One of the mysteries of the English language finally explained.
1A liqueur flavoured with almonds or the kernels of peaches, apricots, or cherries.
- ‘Very narrow flutes are called ratafias - after ratafia, a concoction popular in the mid 18th century.’
- ‘Among these are ‘Lynn’ glasses, and ratafia glasses which for some reason have also escaped the attention of the forger.’
- ‘The recipe for Bakewell Pudding given by Eliza Acton was essentially a rich custard of egg yolks, butter, sugar, and flavouring - ratafia is suggested - poured over a layer of mixed jams an inch thick and baked.’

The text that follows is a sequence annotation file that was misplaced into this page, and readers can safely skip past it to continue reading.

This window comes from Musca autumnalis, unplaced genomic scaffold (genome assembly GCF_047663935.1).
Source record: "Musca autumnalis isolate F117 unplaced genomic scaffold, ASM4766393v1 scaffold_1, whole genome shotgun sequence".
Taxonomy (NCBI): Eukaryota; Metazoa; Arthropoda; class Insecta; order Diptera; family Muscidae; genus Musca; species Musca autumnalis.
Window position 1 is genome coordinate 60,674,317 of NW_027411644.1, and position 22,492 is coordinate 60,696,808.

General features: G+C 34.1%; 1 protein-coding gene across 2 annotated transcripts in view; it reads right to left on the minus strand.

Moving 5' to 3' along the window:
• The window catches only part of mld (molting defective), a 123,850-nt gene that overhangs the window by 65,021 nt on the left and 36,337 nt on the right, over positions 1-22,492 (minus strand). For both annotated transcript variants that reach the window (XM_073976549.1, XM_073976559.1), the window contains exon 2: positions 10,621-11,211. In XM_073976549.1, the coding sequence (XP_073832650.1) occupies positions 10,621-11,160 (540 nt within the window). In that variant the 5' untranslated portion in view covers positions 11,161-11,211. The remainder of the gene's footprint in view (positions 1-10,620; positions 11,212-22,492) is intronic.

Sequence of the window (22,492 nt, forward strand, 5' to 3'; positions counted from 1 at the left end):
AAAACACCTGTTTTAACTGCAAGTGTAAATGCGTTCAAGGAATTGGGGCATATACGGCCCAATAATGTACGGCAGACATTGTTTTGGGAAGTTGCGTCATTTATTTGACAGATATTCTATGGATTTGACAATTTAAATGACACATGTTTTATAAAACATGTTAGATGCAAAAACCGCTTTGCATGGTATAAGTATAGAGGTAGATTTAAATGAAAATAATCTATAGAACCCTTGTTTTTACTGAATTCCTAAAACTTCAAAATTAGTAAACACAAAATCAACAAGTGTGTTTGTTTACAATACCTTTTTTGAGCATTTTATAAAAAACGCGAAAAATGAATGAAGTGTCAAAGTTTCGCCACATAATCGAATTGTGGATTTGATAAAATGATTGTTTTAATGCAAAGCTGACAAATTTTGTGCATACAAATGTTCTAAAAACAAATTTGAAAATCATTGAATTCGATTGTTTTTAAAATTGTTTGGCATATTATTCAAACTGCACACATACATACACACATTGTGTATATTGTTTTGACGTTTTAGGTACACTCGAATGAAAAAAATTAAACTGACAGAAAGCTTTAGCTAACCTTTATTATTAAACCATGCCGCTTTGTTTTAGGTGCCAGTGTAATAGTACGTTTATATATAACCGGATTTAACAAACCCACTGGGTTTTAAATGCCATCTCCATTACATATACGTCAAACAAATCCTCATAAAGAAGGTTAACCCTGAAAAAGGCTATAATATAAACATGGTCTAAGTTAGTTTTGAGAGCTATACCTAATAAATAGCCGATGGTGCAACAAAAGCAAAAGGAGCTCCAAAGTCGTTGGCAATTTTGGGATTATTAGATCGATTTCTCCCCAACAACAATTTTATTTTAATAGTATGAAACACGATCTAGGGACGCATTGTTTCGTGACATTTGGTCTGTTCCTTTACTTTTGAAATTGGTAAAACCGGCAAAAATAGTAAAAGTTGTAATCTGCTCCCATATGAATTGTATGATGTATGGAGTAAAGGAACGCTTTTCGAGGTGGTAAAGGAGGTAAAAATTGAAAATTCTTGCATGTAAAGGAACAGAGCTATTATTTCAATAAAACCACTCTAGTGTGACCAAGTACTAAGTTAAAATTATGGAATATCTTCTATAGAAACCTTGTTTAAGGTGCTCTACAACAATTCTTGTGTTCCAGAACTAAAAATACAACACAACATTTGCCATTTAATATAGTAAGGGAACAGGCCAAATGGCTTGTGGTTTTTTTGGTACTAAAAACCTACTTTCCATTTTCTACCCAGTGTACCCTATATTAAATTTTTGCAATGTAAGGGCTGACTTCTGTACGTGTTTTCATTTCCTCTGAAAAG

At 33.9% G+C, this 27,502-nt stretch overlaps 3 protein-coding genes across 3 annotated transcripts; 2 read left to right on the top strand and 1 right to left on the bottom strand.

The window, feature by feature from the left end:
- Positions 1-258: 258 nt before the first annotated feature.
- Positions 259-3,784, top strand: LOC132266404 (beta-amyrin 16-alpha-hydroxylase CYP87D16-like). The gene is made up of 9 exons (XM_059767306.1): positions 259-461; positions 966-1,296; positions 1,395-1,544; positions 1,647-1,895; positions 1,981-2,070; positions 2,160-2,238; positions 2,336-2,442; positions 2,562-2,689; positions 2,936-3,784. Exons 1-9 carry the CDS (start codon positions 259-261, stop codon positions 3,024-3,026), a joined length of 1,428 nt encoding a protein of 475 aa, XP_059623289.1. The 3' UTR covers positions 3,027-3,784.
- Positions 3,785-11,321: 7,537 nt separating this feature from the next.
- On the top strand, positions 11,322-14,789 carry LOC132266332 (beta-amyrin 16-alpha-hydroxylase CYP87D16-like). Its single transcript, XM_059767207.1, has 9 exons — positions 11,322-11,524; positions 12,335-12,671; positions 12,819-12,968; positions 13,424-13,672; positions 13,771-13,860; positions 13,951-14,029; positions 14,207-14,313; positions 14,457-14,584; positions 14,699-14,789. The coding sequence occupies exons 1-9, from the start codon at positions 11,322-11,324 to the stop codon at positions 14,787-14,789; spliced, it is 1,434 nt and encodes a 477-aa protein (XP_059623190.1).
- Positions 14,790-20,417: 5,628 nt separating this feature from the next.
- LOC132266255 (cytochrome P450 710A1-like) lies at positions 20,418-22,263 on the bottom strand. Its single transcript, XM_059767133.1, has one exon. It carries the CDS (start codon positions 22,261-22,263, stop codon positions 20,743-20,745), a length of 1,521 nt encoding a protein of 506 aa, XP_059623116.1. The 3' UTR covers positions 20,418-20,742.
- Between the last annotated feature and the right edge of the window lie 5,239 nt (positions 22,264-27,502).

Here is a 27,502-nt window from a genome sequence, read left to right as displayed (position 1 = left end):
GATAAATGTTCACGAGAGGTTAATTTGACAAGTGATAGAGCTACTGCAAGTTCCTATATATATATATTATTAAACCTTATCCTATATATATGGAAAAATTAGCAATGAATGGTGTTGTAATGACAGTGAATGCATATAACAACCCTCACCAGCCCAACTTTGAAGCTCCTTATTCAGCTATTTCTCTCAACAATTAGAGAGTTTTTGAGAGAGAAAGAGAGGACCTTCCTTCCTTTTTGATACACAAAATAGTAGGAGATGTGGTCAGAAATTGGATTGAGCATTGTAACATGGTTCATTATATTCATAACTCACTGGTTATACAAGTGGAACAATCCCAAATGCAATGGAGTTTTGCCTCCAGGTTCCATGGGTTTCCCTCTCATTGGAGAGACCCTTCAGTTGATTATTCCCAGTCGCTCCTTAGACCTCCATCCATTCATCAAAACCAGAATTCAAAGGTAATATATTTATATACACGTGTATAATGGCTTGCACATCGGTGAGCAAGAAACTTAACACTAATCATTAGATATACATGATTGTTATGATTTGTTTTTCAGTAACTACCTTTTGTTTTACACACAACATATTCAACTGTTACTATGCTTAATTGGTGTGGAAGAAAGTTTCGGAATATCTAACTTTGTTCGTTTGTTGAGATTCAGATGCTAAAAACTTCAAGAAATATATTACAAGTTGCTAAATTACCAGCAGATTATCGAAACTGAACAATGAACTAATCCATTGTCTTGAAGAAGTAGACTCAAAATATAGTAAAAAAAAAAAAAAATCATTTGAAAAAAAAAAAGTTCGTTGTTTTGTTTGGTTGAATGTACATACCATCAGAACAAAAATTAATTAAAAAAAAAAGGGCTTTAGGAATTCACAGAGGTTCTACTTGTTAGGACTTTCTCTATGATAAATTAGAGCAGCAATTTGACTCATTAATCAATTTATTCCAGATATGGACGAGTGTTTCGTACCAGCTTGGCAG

- 1.1count noun An almond-flavoured biscuit resembling a small macaroon.
- ‘If I can get them, I also like the addition of ratafia or amaretti biscuits soaked with the sponge for texture and that almond flavour.’
- ‘Very small almond biscuits are still manufactured under the name of ‘ratafias’.’
Late 17th century: from French; perhaps related to tafia.
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